Saeeda Shah

Dr Saeeda Shah

Dr Saeeda Shah is a Lecturer at the Centre for Educational Leadership Management, University of Leicester, which she joined in early 2003. She is editor of ‘Educational Management News’ and a member of the Leicester Education Research Publications Editorial Board.

Her areas of interest include educational research methodologies, education of girls in a multi-ethnic, multi-faith society like Britain (she herself has had three children go through the system) and opportunities for women in higer education management.
Her recent publications include ‘Leading Multicultural schools: a concept of adab in managing diversity’ (2005) and ‘Leading Multicultural Schools: a new understanding’(2004) presented to the 7th International BELMAS Research Conference, July 2004. She has also led research comparing the experiences of Muslim girls in single sex schools, both mainstream and in the private faith schools sector. She was formerly on the faculty of the University of Azad Jammu and Kashmir.

Her PhD at the University of Nottingham (1995-98) was based on a higher education institution in Pakistan. She notes that “Research supports that exclusion of women from positions of power in the HE management hierarchy is a pervasive phenomenon even in the ‘developed’ West.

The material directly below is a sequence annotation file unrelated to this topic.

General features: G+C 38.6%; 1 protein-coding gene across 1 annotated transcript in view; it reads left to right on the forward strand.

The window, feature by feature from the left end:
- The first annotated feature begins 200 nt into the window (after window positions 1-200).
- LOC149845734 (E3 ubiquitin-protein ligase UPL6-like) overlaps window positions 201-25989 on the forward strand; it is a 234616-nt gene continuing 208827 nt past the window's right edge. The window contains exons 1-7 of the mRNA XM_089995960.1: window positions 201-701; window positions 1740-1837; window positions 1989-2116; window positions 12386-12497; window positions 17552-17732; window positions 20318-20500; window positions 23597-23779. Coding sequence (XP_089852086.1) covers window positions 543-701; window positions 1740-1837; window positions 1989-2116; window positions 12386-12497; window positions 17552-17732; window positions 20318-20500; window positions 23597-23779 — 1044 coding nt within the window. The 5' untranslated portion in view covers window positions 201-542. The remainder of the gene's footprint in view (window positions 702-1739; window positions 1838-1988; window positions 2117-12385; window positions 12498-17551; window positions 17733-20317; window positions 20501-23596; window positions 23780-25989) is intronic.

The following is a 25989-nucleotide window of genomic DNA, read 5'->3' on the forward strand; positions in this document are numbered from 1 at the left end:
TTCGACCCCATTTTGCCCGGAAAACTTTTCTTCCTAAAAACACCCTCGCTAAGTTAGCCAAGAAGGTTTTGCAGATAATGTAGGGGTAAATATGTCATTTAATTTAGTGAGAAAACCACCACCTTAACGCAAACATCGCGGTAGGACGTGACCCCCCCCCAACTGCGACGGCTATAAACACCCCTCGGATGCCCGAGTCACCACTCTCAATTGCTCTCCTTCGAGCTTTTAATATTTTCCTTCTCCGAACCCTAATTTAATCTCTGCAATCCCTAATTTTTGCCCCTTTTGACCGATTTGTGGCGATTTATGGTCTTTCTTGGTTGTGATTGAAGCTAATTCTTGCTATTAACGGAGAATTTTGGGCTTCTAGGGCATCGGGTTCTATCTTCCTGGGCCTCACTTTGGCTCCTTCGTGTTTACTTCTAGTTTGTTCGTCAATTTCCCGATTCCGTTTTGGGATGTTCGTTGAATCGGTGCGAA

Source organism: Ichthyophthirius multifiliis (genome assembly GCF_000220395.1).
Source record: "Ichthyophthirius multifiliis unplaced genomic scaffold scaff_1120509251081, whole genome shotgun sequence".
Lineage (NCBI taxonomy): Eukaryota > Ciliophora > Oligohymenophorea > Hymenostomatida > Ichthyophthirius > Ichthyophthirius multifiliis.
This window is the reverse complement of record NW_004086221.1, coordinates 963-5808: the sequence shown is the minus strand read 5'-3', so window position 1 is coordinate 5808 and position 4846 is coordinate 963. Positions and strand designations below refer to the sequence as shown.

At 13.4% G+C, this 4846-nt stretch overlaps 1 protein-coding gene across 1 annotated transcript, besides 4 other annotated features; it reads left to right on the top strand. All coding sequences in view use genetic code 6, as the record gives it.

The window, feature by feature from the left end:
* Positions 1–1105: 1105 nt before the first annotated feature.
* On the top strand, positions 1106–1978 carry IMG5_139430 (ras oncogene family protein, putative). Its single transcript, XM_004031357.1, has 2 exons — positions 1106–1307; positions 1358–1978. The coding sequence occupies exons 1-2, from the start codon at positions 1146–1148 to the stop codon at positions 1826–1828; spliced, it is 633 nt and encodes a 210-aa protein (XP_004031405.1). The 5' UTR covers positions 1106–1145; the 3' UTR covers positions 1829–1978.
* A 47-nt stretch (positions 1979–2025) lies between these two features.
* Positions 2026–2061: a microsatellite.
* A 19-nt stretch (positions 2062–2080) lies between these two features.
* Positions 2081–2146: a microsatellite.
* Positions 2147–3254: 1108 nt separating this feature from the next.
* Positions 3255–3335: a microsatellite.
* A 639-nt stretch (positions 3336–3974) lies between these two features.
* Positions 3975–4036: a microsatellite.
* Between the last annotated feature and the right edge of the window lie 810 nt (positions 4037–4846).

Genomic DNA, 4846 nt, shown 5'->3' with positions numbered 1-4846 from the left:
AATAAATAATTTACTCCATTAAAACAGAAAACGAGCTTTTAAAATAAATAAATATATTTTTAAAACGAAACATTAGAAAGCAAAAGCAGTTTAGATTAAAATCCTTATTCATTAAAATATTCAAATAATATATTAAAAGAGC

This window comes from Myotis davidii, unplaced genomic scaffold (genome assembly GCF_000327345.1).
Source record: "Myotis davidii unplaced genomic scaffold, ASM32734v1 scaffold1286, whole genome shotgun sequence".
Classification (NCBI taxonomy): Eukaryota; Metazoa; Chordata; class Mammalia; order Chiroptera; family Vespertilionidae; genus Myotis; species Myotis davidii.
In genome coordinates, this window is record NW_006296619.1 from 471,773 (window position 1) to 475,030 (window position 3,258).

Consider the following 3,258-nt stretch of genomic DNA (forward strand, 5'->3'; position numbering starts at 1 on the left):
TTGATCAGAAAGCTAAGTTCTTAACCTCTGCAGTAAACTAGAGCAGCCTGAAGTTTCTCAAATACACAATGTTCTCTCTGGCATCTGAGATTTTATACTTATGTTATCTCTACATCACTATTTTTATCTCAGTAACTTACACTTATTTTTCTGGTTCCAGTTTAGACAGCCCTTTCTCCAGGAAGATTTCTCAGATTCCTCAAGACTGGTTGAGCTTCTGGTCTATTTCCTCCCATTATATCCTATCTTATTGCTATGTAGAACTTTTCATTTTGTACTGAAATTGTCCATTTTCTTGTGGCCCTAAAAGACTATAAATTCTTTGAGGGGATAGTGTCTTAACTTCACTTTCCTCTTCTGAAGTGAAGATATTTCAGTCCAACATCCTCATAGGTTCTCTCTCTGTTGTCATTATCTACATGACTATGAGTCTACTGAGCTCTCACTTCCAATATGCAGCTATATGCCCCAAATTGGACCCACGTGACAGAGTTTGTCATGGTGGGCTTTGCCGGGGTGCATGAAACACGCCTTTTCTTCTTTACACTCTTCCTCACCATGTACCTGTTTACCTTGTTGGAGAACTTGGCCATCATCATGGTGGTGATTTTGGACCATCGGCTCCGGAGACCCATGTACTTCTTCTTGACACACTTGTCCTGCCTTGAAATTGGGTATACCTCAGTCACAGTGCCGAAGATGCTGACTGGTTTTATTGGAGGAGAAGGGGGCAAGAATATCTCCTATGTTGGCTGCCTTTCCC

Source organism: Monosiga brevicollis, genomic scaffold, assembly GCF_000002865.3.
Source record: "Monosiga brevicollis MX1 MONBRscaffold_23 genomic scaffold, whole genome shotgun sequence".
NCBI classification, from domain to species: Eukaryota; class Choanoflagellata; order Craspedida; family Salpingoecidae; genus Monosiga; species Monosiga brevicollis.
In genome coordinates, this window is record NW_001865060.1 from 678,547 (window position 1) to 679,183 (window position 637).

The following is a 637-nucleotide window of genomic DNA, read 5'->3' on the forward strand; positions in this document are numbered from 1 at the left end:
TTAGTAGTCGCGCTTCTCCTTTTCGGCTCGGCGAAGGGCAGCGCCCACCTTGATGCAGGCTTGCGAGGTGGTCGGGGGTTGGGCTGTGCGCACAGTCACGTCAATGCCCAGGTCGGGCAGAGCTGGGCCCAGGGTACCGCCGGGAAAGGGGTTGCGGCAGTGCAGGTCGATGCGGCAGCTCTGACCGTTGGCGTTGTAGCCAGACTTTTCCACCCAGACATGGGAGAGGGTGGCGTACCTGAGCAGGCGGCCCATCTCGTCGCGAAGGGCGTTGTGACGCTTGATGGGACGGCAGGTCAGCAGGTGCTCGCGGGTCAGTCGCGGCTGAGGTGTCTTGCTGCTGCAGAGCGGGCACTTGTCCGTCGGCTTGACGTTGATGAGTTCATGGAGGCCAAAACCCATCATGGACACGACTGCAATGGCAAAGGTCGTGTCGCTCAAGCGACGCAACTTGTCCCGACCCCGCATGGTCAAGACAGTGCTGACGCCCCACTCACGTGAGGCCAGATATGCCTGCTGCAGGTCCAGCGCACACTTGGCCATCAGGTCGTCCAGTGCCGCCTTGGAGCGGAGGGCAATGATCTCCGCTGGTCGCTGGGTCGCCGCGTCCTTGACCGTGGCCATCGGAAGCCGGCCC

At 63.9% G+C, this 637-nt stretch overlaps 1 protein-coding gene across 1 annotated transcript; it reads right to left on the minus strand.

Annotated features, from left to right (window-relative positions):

Dr Saeeda Shah
“Instructional Leadership for School Improvement” at the School of Tomorrow: Freedom to learn conference

Selected Publications
Shah, S. (2011) ‘ Muslim Schools in the West: persistence or resistance’. British Journal of Religious Education.
Shah, S. (2011) ‘Pakistani Diaspora in Britain: intersections of multi-locationality and girls’ education’. British Journal of Sociology of Education, Vol. 32.
Shah, S. (2009) ‘Impact of Societal Culture on Practice: people management in colleges in Pakistan’. Journal of Educational Leadership, Policy, and Practice; 24(2) 4-18.
Shah, S. (August, 2009) Muslim Learners in English schools: a challenge for school leaders’, Oxford Review of Education; 35(4) 523-540.
Shah, S. (June 2009) ‘Why Single-Sex Schools? Discourses of culture/faith and achievement’. Cambridge Journal of Education; 45(2) 191-204.